This is only a bad thing if they respond with “I don’t know,” and they take no further action. Instead, provide your staff with not only all of the knowledge that they need to know in order to answer guests’ questions but the tools to provide a better response, even if they don’t know the answer.
Information can frequently be a large friction point when it comes to employee development. Matt Heller, Founder of Performance Optimist Consulting, says that “When you talk to a frontline employee, and they don’t have the right information, they’re going to make something up (which won’t be good for your guest experience), or they’re going to say, ‘Well, I’m not really sure. You’ll have to ask somebody else.’”
An employee not knowing an answer and not offering to provide it creates more frustration for the guest than they expect. It can be presumed that the guest already has some level of frustration (even if very small) for the fact that they have a question in the first place that they need answered. Add in the fact that the person they expected to be the expert not only cannot answer their question, but offers no guidance in assisting them in finding the solution. The guest continues their quest with even greater frustration than they felt when they made the initial inquiry.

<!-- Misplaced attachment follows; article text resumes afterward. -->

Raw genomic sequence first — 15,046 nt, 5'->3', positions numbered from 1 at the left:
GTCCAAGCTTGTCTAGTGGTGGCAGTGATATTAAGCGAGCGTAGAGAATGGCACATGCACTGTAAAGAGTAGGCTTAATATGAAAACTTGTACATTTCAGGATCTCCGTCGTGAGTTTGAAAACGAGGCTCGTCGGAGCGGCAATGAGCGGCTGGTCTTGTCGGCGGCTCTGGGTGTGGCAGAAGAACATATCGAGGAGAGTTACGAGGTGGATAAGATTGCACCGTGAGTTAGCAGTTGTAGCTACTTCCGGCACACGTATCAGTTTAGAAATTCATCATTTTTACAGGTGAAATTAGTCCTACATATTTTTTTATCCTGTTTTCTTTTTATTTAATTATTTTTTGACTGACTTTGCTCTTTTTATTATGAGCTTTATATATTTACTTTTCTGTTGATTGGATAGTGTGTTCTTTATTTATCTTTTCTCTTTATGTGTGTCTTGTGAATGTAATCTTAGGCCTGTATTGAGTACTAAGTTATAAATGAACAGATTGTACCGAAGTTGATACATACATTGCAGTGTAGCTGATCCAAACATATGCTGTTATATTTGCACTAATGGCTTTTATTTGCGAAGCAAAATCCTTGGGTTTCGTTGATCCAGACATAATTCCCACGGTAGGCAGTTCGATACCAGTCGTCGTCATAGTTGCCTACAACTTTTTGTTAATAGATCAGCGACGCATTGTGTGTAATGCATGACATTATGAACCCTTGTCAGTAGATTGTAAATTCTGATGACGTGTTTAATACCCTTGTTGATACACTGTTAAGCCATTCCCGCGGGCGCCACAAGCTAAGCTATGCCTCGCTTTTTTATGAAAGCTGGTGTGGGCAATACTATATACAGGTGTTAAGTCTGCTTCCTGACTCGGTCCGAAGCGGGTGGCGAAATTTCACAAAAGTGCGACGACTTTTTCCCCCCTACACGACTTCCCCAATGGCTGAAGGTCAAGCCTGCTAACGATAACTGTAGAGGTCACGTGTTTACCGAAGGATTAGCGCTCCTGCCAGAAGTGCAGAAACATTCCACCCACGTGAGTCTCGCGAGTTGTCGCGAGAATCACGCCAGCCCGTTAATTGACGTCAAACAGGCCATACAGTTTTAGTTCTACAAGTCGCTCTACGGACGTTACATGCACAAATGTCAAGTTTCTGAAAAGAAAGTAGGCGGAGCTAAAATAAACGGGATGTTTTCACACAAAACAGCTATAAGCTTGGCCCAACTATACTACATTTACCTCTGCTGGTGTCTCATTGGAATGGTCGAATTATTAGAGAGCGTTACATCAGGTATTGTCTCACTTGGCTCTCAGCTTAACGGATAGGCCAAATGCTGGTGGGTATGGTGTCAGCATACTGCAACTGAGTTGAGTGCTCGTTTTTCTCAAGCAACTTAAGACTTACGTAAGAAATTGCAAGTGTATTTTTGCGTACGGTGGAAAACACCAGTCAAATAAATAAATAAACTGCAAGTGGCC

The solution? Every employee must have both competence and confidence. Not just competence and not just confidence, but an equal blend of the two. When these two are combined, the likelihood of a) the employee not knowing the answer declines, and b) an unknown answer will no longer be responded to with “I don’t know” or “go ask someone else.”
Competence, which is synonymous with proficiency, can be built through training. Employees develop competence by learning the information that is required for their job, retaining that information, and then having the ability to deliver it when necessary. As we know, some knowledge becomes part of an employee’s routine, such as the immediate mechanics of their job functions, whereas other knowledge may not become second nature as easily if it is not part of their routine or a question that they are often asked.
For information that is not often utilized, or filed somewhere in the back of our staff’s brains, the competence must be delivered through a resource where information can be found. This can include a map, an app, or even a Google search if the information is available publicly. If the employee does not know the answer, but knows where to find the answer, they can replace “I don’t know” with “that’s a great question, let’s find out together.” By the end of the interaction, the guest has the information they requested, and the employee has a reminder that they are more likely to remember, which will allow them to help a guest more efficiently in the future if the question comes up again.
The second part of the solution is related to confidence. It’s one thing to have the information, and it’s another to have the comfort level to provide it. In order to gain confidence, it must be repeated enough times that it becomes comfortable. Just like the competence that forms more easily when the job duties become second nature, repeating an action builds comfort in the ability to deliver it, leading to confidence.